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Extension > Local Extension Offices > Stearns > County Horticulture Educator > Articles > Planting Bulbs in Fall

Planting Bulbs in Fall

University of Minnesota Extension, Stearns County News
September 23, 2015

Source:  Beth Berlin, Extension Educator-Horticulture
University of Minnesota Extension
Stearns, Benton & Morrison Counties


Planting Bulbs in Fall
By Beth Berlin, University of Minnesota Extension

ST. CLOUD, Minn. (09/23/15) —  Fall is officially here and now is the time to plant your spring flowering bulbs. Planning, purchasing, and planting bulbs now will provide an array of beautiful colors in your yard next spring.  Here is some helpful advice to have success with your bulbs. 

Tips for purchasing include checking for signs of disease or damage; this includes cuts or bruises.  The bulb should be firm and still contain its protective papery skin. Any bulbs that are soft or moldy should be discarded.

The time to plant bulbs varies, but most bulbs should be planted mid-September through first part of October. This is important so the bulb has a chance to grow roots before the ground freezes. However, tulips are an exception, they can be planted up till the ground is frozen and you can’t get them into the soil. 

Site selection is very important.  Select a site that will have the warmth and light of the sun to trigger growth in the spring and promote foliar growth after bloom. Adequate light after bloom will help the plant photosynthesize enough energy in the bulb and return next year.  Areas near building foundations with west or south exposure will likely warm up quicker and in turn the flowers will bloom earlier.  Mulching will help soil temps stay more consistent and help prevent cold weather damage to early emerging plants.  Another tip when selecting the site is to find a more protected area out of strong winds and avoid areas that are low and pool water and tend to have frost more often than other areas of the yard.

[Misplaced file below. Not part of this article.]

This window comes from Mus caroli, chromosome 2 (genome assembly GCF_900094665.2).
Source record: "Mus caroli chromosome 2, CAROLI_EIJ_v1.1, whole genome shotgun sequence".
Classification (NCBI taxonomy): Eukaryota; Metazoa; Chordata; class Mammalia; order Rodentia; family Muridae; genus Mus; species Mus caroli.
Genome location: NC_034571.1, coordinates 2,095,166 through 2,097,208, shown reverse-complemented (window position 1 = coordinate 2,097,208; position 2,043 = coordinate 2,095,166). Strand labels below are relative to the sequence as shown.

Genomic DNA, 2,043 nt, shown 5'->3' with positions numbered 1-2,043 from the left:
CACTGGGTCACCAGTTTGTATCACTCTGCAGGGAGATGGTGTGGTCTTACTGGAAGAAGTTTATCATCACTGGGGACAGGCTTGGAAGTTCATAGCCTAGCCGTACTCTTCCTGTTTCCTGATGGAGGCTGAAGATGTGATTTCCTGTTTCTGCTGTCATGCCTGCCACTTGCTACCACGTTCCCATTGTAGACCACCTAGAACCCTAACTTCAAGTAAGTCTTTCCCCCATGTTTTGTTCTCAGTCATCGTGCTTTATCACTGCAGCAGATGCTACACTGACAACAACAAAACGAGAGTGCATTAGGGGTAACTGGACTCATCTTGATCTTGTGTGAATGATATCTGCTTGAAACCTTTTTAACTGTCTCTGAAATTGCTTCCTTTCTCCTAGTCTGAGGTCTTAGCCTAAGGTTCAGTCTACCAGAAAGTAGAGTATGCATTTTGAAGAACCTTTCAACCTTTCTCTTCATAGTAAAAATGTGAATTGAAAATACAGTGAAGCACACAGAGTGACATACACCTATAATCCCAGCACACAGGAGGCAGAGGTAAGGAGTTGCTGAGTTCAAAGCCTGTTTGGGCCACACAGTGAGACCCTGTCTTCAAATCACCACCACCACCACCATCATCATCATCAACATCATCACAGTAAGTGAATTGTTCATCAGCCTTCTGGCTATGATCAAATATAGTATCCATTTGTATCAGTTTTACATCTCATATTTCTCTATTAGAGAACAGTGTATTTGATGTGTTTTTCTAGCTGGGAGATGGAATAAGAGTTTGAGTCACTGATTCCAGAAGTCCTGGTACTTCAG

Site preparation is the next important step.  Loosen up the soil and rid of any roots, rock or debris. Blend in some organic matter such as peat moss, fine compost or shredded leaf mulch to the top 10-12 inches to improve the soil. This is also the time to add fertilizer; work in about 2-3 pounds of 5-10-10 fertilizer per 100 square feet. For smaller areas this equates to about a handful of fertilizer for 10 to 12 bulbs. Be sure to blend in the fertilizer; simply tossing it in the hole can actually lead to the fertilizer damaging the bulb or new roots.

Planting depth and spacing varies depending on the bulb variety.  A good rule of thumb is to plant two and a half times deeper that the bulb is wide.  However soil type may alter this recommendation. For example, on light sandy soil, plant the bulb one to two inches deeper than that recommendation, while in heavy, clay soil the bulb should be planted one to two inches more shallow than the recommendation.  Always plant the bulb pointed end up; press the bulb into the loosed prepared soil at the correct depth. Cover the bulbs with half the soil, soak with water, and then add the remaining soil. Finally water in and add three to five inches of leaf material, grass clippings, or straw as mulch. It is important to add this layer of insulation to keep soil temperatures more constant.  Typically the initial watering and normal fall rains is adequate moisture, however if fall is dry be sure to deep water the bulb area one or two times to help the bulbs establish good root systems before the ground freezes.

In spring, once the temperatures have warmed, carefully remove the mulch layer.  Keep a bag of mulch handy in case there is a hard frost in the forecast after you have removed the layers.  For more information about spring flowering bulbs visit www.extension.umn.edu and type “spring bulbs” in the search box.
 

 

Photo: Tulip;  Source: Bigstock

Contacts

Beth Berlin
Extension Educator, Horticulture
(320) 255-6169
adam0062@umn.edu
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